"What would it mean if there really came a time when the son could never surpass his father in strength?" Kass asks. "Under these circumstances, the only thing meaningful about growing old would be pretending not to be. It's easy to see how one would be tempted to choose this technology. But if one asks oneself what society might be like, the aggregate choices might usher in a society no one would prefer."
"It's a matter of technology versus humanism, I guess," Richard Pound says. "A lot of people might say, 'Who gives a **** about eight guys in the Olympic final?' But very few people think of the downward multiplier. For every eight athletes in the Olympics, there are eight hundred million dreaming of getting there. Do we really want to tell them that they need these drugs in order to compete?"
For his part, Dr. Sweeney believes that there are precisely two ethical questions that he needs to ask about any biotechnological or biopharmaceutical intervention he authors: Does it work, and is it safe? Once he is able to answer those questions, he says, "I live in my own world, where I presume that if people suffer, you want to stop it."
He is stunned that people don't automatically share his presumptions. He is particularly stunned by how many people seem to think that the main issue of these biological advances is not suffering but sport.
But then so is Se-Jin Lee, who says, "The idea that sick people won't get this technology because a few bozos might abuse it is ludicrous."
So is Pat Furlong. So is Jon Wolff. But the culture's anxiety about the biotechnological contamination of athletics is just its way of voicing a larger anxiety about humanity's move into the biotechnological era; it has simply chosen sports as its nagging conscience. What myostatin is to muscle, sports is to the debate on myostatin inhibition. It is an expression of our limits, or our nostalgia for limits, which is not a nostalgia that Dr. Sweeney shares.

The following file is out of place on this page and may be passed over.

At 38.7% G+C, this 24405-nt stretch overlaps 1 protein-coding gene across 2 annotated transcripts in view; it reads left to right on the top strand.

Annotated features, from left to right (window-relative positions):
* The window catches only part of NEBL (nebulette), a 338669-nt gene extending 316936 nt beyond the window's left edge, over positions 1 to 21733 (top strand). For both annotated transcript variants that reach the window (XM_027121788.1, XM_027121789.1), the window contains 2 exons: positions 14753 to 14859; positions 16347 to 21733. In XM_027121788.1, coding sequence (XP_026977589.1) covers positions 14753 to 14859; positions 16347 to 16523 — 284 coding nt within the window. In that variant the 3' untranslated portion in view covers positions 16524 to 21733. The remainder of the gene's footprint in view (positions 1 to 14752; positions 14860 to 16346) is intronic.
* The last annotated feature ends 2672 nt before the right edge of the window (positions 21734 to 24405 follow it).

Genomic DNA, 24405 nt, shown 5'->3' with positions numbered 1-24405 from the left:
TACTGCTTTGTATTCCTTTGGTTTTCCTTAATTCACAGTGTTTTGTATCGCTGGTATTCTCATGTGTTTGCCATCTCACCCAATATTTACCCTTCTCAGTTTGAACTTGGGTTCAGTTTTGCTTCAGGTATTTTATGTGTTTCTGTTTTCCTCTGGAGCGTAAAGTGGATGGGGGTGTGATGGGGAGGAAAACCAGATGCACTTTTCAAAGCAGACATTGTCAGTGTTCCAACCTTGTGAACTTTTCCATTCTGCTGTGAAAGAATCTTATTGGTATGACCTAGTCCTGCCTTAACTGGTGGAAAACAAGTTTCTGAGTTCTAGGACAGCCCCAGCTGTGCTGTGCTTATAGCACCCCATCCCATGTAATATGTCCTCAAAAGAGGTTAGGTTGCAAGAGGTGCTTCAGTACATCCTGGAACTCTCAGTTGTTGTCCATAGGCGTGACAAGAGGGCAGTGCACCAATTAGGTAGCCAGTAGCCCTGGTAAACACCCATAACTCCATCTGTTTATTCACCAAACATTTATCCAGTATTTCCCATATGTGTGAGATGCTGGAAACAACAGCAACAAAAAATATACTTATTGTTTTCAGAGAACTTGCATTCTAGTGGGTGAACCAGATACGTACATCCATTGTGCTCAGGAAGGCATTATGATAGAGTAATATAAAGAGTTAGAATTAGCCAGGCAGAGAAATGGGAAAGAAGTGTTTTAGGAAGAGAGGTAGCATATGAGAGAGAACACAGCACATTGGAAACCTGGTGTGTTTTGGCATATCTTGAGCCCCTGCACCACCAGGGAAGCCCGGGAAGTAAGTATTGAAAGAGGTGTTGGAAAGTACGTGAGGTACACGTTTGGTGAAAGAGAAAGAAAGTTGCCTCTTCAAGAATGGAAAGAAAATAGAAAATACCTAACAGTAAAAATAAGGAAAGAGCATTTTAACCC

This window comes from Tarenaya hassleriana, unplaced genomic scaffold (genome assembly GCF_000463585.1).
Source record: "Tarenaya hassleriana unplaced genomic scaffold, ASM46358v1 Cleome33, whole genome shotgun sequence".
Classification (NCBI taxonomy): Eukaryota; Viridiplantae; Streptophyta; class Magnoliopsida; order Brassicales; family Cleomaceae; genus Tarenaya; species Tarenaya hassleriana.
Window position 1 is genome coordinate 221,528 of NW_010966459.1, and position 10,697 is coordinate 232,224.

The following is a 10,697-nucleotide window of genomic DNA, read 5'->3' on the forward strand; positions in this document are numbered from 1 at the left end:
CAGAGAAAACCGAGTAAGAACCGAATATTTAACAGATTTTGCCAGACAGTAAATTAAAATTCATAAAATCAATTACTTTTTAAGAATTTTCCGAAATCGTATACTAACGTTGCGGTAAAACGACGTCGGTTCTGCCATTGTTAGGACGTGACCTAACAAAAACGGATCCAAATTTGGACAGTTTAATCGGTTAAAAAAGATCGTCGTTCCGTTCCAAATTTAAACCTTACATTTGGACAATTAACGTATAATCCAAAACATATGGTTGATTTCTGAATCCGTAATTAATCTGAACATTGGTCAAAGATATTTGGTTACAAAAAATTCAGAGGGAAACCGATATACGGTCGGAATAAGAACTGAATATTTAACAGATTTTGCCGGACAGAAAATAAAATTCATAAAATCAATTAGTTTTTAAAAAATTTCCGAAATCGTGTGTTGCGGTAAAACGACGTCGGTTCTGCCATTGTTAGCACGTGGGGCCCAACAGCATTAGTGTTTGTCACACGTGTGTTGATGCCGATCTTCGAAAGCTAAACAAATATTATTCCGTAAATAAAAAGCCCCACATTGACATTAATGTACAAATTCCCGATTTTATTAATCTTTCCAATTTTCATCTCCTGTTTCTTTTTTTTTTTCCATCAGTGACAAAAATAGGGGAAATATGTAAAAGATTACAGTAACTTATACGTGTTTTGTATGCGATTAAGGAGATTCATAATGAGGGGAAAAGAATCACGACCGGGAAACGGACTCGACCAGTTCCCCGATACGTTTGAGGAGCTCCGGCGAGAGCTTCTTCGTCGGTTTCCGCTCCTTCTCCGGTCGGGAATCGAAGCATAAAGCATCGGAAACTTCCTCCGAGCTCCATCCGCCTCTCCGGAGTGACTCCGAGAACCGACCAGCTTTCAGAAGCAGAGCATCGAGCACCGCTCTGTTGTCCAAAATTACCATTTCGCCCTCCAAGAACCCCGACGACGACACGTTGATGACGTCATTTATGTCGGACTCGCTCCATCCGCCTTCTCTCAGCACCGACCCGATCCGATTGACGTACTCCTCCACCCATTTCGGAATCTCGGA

Last year, he spoke at a scientific conference sponsored by WADA. After Sweeney described his research, Richard Pound asked him if there was anything he could or would do to make it possible for WADA to keep doing its job once "the genie was out of the bottle" and gene therapy became commonplace.
"I kept asking Dr. Sweeney, 'Is there anything you can do?' " Richard Pound remembers. "He was very pleasant about it. But his answer, basically, was, Nah—you guys are ****ed."
****ED? A future in which sick boys don't die, people with cancer stay whole, old people keep walking, the once morbidly obese are no longer fat, Jerry Lewis benefits from the treatments developed for Jerry's Kids, and, oh yeah, Barry Bonds keeps hitting home runs until he's, like, fifty. Yeah, we're ****ed, all right.